|Publication number||US7637784 B2|
|Application number||US 11/968,468|
|Publication date||Dec 29, 2009|
|Filing date||Jan 2, 2008|
|Priority date||Jan 29, 2007|
|Also published as||US20080182431, WO2008094390A1|
|Publication number||11968468, 968468, US 7637784 B2, US 7637784B2, US-B2-7637784, US7637784 B2, US7637784B2|
|Inventors||Robert Franklin Evans|
|Original Assignee||Fci Americas Technology, Inc.|
|Export Citation||BiBTeX, EndNote, RefMan|
|Patent Citations (28), Non-Patent Citations (1), Referenced by (4), Classifications (8), Legal Events (5)|
|External Links: USPTO, USPTO Assignment, Espacenet|
This application claims benefit of 35 U.S.C. § 119(e) from provisional U.S. patent application No. 60/887,066, filed Jan. 29, 2007. The contents of the above-referenced U.S. patent application are incorporated herein by reference.
A disk drive assembly, such as may be found on a computer tower, for example, may include a backplane that is adapted to receive one or more computer hard disk drives. The backplane may include a respective electrical connector for each disk drive that the backplane is adapted to receive. Each disk drive may include a complementary electrical connector corresponding to the connector on the backplane that is adapted to receive the disk drive. Typically, the connectors on the backplane are plug connectors and the connectors on the backplane-mating side of the disk drive are receptacle connectors.
Each hard disk drive may be guided into the backplane via a rail system. For each disk drive, a pair of complementary rails extends along the inner sides of the disk drive assembly housing. The disk drives may be slid into the backplane along the rails. The disk drive may be “plugged in” by sliding the disk drive along the rails far enough for the disk drive connector to mate with the backplane connector.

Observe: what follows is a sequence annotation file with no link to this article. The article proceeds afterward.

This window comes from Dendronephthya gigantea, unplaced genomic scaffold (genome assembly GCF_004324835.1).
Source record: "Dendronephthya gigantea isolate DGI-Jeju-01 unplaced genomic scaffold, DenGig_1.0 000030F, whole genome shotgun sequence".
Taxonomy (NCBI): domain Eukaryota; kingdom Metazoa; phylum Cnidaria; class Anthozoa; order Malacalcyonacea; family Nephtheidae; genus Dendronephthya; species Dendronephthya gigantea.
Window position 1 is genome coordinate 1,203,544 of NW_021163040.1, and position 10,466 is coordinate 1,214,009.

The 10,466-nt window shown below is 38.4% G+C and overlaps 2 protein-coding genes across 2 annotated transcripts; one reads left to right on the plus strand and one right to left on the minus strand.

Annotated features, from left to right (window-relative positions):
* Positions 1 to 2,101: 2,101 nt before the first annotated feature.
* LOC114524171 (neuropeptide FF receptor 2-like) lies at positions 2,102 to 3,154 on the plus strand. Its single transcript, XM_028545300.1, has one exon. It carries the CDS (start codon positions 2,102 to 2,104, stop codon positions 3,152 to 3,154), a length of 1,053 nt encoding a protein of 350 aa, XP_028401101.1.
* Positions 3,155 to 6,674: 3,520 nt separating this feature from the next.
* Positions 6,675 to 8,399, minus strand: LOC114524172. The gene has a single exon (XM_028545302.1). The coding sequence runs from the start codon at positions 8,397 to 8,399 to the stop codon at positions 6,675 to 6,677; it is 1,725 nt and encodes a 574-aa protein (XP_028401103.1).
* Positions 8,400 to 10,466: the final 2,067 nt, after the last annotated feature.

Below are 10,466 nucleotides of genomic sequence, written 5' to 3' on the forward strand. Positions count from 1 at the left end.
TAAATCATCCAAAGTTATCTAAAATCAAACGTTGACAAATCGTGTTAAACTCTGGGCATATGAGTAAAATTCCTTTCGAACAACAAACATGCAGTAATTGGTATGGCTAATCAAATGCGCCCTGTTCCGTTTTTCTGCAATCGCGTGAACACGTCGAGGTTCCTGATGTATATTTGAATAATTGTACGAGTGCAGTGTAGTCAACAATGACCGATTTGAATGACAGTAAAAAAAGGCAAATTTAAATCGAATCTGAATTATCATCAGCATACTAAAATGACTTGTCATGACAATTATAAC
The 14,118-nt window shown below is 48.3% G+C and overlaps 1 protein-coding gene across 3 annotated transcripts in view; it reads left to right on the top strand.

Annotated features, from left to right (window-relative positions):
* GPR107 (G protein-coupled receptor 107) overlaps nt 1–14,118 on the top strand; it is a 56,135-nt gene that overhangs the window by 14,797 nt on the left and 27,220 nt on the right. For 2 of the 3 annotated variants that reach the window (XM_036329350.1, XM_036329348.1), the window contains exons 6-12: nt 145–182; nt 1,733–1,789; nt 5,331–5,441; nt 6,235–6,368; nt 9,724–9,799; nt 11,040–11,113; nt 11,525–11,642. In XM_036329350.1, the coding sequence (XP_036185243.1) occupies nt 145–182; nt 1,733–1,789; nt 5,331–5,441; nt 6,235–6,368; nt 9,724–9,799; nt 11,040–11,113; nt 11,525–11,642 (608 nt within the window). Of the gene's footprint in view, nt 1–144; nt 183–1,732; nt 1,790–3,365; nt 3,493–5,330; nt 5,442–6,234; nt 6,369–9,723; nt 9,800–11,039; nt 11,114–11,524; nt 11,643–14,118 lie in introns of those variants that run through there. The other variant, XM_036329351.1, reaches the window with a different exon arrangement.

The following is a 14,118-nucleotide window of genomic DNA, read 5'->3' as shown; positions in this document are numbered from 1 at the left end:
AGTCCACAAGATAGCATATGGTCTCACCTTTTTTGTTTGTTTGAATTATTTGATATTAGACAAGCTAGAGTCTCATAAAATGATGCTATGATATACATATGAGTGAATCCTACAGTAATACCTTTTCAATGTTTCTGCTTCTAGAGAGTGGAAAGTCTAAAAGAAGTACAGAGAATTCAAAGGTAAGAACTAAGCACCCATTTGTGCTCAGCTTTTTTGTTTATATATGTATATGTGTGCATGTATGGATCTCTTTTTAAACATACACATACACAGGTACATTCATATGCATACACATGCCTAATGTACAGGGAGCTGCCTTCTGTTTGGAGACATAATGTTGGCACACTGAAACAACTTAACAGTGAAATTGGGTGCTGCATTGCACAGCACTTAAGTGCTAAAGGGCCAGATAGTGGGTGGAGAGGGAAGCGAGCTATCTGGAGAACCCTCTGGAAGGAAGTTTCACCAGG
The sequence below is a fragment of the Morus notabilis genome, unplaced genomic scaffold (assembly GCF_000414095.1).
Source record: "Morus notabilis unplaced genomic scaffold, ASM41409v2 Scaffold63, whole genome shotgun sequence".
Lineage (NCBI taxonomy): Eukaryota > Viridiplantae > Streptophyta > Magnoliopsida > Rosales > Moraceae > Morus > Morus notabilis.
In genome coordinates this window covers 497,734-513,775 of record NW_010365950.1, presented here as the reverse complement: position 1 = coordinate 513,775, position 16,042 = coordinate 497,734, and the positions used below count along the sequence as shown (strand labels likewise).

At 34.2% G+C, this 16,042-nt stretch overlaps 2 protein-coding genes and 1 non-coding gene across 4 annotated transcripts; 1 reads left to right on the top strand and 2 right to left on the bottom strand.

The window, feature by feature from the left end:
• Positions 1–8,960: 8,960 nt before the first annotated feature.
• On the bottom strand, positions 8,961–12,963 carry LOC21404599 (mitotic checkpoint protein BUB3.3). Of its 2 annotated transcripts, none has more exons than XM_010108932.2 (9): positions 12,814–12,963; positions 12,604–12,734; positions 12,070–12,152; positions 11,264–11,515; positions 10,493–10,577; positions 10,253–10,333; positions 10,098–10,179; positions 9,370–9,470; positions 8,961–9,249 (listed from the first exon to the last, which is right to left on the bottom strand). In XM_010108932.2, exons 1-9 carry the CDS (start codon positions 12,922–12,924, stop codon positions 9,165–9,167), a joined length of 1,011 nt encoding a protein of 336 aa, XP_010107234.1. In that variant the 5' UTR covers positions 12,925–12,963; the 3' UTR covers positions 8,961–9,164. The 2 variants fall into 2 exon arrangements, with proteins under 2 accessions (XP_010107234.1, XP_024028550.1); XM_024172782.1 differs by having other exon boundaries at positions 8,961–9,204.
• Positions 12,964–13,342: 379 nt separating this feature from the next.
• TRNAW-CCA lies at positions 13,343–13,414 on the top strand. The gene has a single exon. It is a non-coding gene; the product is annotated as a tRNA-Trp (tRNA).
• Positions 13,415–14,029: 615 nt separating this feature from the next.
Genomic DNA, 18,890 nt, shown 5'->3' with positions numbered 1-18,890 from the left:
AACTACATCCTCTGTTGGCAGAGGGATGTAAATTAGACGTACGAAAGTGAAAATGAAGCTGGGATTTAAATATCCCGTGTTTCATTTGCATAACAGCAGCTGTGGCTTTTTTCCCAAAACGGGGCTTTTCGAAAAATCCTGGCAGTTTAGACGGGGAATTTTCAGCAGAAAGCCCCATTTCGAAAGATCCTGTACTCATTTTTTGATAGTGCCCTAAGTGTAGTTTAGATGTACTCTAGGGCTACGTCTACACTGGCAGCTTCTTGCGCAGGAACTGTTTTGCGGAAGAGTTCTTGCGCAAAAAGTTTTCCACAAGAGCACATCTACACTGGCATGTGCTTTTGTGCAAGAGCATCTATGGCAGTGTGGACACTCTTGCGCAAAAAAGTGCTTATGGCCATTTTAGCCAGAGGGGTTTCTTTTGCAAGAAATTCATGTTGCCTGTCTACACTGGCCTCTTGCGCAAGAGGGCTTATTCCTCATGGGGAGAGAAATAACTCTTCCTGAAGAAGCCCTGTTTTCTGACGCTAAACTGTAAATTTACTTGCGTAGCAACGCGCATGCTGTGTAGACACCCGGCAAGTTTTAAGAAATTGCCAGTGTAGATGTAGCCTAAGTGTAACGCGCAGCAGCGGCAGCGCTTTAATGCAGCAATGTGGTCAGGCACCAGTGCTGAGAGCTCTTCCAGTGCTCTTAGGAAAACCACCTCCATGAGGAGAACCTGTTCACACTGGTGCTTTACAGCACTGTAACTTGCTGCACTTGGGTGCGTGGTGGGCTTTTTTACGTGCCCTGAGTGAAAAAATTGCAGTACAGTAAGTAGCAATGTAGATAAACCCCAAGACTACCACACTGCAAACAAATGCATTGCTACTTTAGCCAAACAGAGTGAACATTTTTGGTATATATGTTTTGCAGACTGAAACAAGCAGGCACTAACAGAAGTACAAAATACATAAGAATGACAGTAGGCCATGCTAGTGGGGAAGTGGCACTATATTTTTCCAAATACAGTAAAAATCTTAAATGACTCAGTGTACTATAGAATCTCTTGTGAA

Sometimes, it is desirable to program a disk drive for custom applications. Such programming often requires the use of custom hardware and software components. Accordingly, custom disk drives are typically required. Customizing disk drives for every application is expensive. It would be desirable, therefore, if a mechanism were available to enable manufacturers of such custom disk drives to use commercial, off-the-shelf disk drives for custom applications, and avoid the need for customizing the disk drives themselves.
A disk driver interposer that may physically and electrically mimic a disk drive from the frame of reference of a backplane, and physically and electrically mimic a backplane from the frame of reference of a disk drive, is provided. Such an interposer may include a component board assembly, an interconnect board, at least one mezzanine connector electrically connecting the component board assembly and interconnect board, a plug housing having a cavity extending therethrough, a plurality of receptacle contacts, a receptacle housing, and a rail support cover.
The component board assembly may include a plurality of electrical components. The interconnect board may include a first plurality of electrically-conductive pads disposed along a disk drive mating edge of the interconnect board and a second plurality of electrically-conductive pads disposed along a backplane mating edge of the interconnect board. The interconnect board may extend into the cavity of the plug housing such that the first plurality of pads may be positioned in the cavity.
Each receptacle contact may be affixed to a respective one of the pads of the second plurality of pads. The receptacle contacts may also extend through the receptacle housing.
The rail support cover may include a rail support member having an opposing pair of distal ends, each of which may be adapted to slidingly engage a complementary rail, wherein the rail support cover may hold the component board assembly, the at least one mezzanine connector and the interconnect board together.